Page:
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Good typography can add tremendous power to your design and your message, whether it is a print- or screen-based project, a still or motion graphic, a 3D or 2D graphic. This course explains good typographic practices, so that you can develop an "eye" for type and understand how to effectively use it. Author Ina Saltz explains type classifications (serif vs. sans serif, display type vs. text type), how type is measured, sized, and organized, and how spacing and alignment affect your design. She also explains how to use kerning, tracking, leading, and line length, and covers the history and current trends in typography. The course teaches the principles of legibility, readability, and compatibility, and how they should be considered when you're selecting and designing with type.
I'd like to talk about an important concept in typography, which is the role of proper proportions, or as I like to call it, the Typographic Theory of Relativity. This theory applies to everything you design using type. This is about the way in which typographic elements interact with each other. A successful design has many parts and those parts all exist in relation to one another. For example, if you are following a recipe when you're preparing a meal, and you decide to change the amount of one of the ingredients, you have to also change the amounts of the other ingredients in proportion.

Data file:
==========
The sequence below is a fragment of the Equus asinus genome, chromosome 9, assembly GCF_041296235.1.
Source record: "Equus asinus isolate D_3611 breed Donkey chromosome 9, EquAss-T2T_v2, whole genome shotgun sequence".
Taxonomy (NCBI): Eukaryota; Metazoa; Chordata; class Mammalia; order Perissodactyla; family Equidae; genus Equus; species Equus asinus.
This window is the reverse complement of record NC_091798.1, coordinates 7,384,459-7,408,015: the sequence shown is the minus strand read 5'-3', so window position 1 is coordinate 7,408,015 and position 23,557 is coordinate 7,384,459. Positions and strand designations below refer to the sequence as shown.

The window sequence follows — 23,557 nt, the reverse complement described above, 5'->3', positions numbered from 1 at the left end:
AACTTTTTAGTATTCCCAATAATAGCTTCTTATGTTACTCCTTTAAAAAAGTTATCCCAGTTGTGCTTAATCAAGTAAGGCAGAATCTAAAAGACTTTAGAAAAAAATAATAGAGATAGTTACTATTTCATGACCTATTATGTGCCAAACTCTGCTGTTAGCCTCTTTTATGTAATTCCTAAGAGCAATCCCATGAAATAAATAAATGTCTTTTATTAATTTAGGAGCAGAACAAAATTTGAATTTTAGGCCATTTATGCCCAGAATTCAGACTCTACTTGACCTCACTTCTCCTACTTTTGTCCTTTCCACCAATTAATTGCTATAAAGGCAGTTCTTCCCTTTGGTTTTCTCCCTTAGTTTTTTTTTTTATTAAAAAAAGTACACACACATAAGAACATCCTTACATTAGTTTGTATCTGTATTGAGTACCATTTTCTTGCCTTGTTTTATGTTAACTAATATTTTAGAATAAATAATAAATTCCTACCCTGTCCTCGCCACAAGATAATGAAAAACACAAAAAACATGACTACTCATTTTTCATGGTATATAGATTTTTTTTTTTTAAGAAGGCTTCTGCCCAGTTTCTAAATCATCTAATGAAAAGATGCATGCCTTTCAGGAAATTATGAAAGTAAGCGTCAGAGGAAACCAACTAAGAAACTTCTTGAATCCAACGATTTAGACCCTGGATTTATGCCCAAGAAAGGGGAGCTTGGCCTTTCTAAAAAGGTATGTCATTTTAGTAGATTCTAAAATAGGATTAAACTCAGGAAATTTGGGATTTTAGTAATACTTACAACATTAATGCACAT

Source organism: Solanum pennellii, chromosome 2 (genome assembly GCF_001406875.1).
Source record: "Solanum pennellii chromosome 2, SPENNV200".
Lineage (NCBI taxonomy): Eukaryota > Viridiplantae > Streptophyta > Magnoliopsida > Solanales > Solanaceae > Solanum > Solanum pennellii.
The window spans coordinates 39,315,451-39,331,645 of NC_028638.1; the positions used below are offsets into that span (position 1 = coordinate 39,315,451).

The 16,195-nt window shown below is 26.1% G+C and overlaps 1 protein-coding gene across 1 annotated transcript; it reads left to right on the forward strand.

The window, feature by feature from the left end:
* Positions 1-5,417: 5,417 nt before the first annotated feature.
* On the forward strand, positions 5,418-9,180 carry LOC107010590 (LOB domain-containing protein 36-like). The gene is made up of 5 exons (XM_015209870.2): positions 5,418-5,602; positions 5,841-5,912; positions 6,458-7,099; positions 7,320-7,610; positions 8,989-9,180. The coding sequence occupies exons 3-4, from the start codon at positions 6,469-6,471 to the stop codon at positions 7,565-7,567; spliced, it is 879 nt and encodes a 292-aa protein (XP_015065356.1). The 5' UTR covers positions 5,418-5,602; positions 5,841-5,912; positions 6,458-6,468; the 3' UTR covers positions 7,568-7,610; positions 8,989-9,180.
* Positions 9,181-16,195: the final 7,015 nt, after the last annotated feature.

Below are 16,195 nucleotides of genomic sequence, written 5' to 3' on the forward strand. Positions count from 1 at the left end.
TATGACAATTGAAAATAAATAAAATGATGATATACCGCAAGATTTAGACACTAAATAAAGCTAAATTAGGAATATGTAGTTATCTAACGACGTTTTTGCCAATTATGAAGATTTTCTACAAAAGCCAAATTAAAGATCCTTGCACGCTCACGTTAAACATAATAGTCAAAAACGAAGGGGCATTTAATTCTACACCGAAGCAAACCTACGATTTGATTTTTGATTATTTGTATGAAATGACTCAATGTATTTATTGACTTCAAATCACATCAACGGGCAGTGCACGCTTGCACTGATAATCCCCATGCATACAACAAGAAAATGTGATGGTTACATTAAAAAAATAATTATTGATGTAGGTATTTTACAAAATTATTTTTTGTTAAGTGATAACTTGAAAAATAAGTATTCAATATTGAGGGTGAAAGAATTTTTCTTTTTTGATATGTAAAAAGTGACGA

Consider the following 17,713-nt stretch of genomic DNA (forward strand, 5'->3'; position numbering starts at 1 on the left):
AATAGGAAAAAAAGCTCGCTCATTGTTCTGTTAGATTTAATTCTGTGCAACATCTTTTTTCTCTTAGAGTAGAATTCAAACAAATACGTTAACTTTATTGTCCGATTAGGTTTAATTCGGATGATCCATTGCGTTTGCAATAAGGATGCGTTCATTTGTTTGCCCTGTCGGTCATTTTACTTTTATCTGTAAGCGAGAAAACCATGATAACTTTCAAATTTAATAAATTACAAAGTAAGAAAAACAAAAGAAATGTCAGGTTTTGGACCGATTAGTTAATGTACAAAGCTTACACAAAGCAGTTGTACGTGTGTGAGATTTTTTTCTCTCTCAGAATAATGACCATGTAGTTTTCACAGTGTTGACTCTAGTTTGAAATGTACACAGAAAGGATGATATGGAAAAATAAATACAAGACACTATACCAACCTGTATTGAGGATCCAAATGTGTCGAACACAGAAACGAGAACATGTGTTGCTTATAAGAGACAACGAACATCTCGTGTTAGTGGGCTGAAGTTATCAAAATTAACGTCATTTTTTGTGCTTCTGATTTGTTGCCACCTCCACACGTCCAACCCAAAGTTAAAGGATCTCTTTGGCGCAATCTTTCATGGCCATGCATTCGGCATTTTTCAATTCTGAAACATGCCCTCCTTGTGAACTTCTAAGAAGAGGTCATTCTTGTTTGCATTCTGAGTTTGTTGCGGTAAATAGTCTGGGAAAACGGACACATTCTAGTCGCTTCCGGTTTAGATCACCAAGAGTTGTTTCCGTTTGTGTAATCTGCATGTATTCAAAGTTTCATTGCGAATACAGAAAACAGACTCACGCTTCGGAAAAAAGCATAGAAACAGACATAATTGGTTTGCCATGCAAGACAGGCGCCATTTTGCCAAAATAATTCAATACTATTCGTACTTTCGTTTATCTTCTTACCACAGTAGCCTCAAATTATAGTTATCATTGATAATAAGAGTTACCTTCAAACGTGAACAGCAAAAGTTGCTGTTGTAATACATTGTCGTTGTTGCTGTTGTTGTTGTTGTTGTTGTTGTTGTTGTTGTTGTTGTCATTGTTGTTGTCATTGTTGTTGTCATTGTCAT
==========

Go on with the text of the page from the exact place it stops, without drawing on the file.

The relationships of all of the ingredients to one another is a key factor in how they interact to create a balance of flavors. Put another way, every ingredient has an effect on every other ingredient. Another example of the Theory of Relativity is the feeling you get when you walk into a well-designed room. You feel comforted by the flow of space in the room. Its proportions, surfaces, colors, and shapes, and all of its furnishings, accessories, and lighting appear to go together seamlessly.
It's not random, it's not an accident, it's the sum total of good decision-making and an understanding of how every element interacts with every other element. Type is like that too. Typographic elements exist in a relationship to one another. They must be balanced in size, weight, position, orientation. There must be balance among styles, colors, and other factors in order to clearly communicate your message. Everything in your design exists in relation to everything else.
That is what I mean by the Typographic Theory of Relativity.
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